Priorities for India’s Water Sector
Joseph P Quinlan, Sumantra Sen and Kiran Nanda
179 pages; Rs 399
The Aam Aadmi Party (AAP) conducted pre-election surveys in all 70 Assembly constituencies of Delhi to get a handle on people’s concerns. Water-related issues turned out to be the primary concern for Delhiites. No wonder one of the first decisions of the AAP government, which was led by Arvind Kejriwal, was to supply more than 600 litres of water free of cost to all metered households every day. As far as intent goes, ensuring regular water supply to each household was spot on. However, was the decision to supply it free of cost anything more than a cheap election gimmick?
Gimmick it was indeed, and harmful too in the long run, if one considers the water situation in the country. The book under review provides a glimpse of the gloomy situation that confronts us. The central argument of the book is that growing economies and expanding population need more water that can be made available only through sustained investment in the sector and through constant conservation of this seemingly plentiful resource. India is home to 17 per cent of the world’s population, but possesses only four per cent of its usable freshwater resource. A rising population has ensured a consistent fall in per capita water availability in the last 60 years — from 5,300 cubic metres per annum in 1951 to 1,544 cubic metres in 2011, according to the authors. “Thus, the country is already in a water stress situation,” they observe.
Does such a situation warrant a freebie, and that too of a resource that is increasingly becoming scare? Not really. What is needed is right pricing of the resource to induce its judicious use, not a policy that encourages carelessness. Advocates of such freebies argue that something as basic as water is the fundamental right of citizens and should be made available to them, irrespective of the cost involved.
In Delhi’s case, the cost involved was not more than Rs 300 crore, which the government was in a position to bear. But the subsidy culture has spawned inefficiency and has failed to expand the list of beneficiaries. The current system has led to wastage and corruption and has even discouraged genuine investment in sectors dominated by the subsidy culture.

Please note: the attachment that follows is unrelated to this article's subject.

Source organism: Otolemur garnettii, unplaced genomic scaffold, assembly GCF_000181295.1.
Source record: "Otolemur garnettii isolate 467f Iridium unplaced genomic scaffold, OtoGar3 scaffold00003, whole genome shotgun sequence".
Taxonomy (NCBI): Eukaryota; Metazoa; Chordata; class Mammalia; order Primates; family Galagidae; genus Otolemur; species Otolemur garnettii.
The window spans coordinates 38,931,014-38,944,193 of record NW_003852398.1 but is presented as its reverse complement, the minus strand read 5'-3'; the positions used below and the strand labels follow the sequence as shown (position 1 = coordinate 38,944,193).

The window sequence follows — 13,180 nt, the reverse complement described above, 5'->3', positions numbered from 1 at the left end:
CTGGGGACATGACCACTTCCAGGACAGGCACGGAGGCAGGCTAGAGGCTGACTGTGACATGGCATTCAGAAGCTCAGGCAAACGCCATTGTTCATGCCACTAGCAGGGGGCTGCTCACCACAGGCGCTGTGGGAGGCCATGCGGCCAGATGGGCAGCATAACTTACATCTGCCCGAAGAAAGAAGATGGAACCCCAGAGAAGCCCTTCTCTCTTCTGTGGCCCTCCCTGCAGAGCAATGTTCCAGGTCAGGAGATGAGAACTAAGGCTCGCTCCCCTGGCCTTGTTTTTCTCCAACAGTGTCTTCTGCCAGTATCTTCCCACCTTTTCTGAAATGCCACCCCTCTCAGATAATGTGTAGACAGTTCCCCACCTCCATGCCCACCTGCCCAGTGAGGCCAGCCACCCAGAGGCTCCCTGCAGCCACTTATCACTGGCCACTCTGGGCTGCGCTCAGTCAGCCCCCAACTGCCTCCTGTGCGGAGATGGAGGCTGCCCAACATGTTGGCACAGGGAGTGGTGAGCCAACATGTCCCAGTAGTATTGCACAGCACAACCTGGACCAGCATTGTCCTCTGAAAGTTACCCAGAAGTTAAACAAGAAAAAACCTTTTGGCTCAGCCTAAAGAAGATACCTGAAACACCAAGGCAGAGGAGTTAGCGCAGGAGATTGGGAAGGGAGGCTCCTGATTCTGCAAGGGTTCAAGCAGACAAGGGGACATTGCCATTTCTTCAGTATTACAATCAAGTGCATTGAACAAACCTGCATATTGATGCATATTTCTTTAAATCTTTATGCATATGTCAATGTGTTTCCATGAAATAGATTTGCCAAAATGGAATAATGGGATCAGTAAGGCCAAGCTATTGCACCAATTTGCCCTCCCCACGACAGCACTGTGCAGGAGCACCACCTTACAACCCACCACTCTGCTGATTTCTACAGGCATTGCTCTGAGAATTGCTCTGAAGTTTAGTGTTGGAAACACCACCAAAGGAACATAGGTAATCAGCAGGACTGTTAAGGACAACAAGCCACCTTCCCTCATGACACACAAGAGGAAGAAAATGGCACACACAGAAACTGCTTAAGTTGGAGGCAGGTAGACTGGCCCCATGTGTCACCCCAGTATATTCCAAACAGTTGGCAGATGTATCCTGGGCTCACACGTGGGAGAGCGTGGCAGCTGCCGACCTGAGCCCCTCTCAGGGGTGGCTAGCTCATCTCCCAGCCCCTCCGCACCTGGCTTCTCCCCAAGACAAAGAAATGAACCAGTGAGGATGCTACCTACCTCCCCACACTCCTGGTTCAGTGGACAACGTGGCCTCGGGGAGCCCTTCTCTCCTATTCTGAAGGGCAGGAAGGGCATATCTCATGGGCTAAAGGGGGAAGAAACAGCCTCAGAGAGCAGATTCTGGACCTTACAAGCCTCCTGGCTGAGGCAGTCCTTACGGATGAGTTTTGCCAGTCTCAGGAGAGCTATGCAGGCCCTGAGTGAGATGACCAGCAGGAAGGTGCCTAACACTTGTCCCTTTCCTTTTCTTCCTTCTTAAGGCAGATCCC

What is the way out, then? A sudden shift to a full-cost recovery regime will be disruptive and, therefore, hard to implement. In the case of water, the bulk user of this resource has been the agriculture sector. A substantial price hike in a key farm input like irrigation will have a cascading effect. So the switch to a cost-recovery regime should be gradual.
The Singapore model, which is mentioned in the book, offers some answers. “Singapore’s water management ... shows that basic utilities do not have to be subsidised or discounted for better access... It has also introduced separate tax rebates on utilities and subsidies directed at lower-income households in order to separate distributive impacts from over-utilisation,” the authors write.
The book is a timely reminder to policymakers ahead of the Lok Sabha elections that the issues of water availability, its conservation, its recycling, and its pricing are as important as any other pressing concerns facing the nation. While there are multiple challenges, we must develop ways and means to conserve rainfall to begin with. The fact is “only 48 per cent of the rainfall ends up getting drained into India’s rivers and of which only a mere 18 per cent is utilised due to a lack of storage facilities and related infrastructure”. Can a water-stressed country afford so much wastage?
The pollution of rivers, the country’s most dependable freshwater resource, is another major concern. The authors estimate that “14 per cent of the rivers in India are severely polluted, while another 19 per cent are considered moderately polluted.”
Another area that needs urgent attention is improvement in irrigation infrastructure. The present system is not based on the principle of water conservation. The country’s irrigation sector uses water the most and accounts for nearly 84 per cent of total water withdrawals. A more efficient technique could help in considerable water conservation.
The book is full of relevant facts and figures that highlight the urgency of the situation. However, it has several shortcomings too. The tone is alarmist, the structure is haphazard and there is a lot of overlap in the arguments. It could have avoided wasting 15 pages on providing the justification for writing the book in the section “Why this book”. The content is powerful, the topic is relevant and the timing is right. The book needs no justification. Still, for anyone who believes in a sustainable development model, this is an important addition to the available literature because it shows how we can go about it.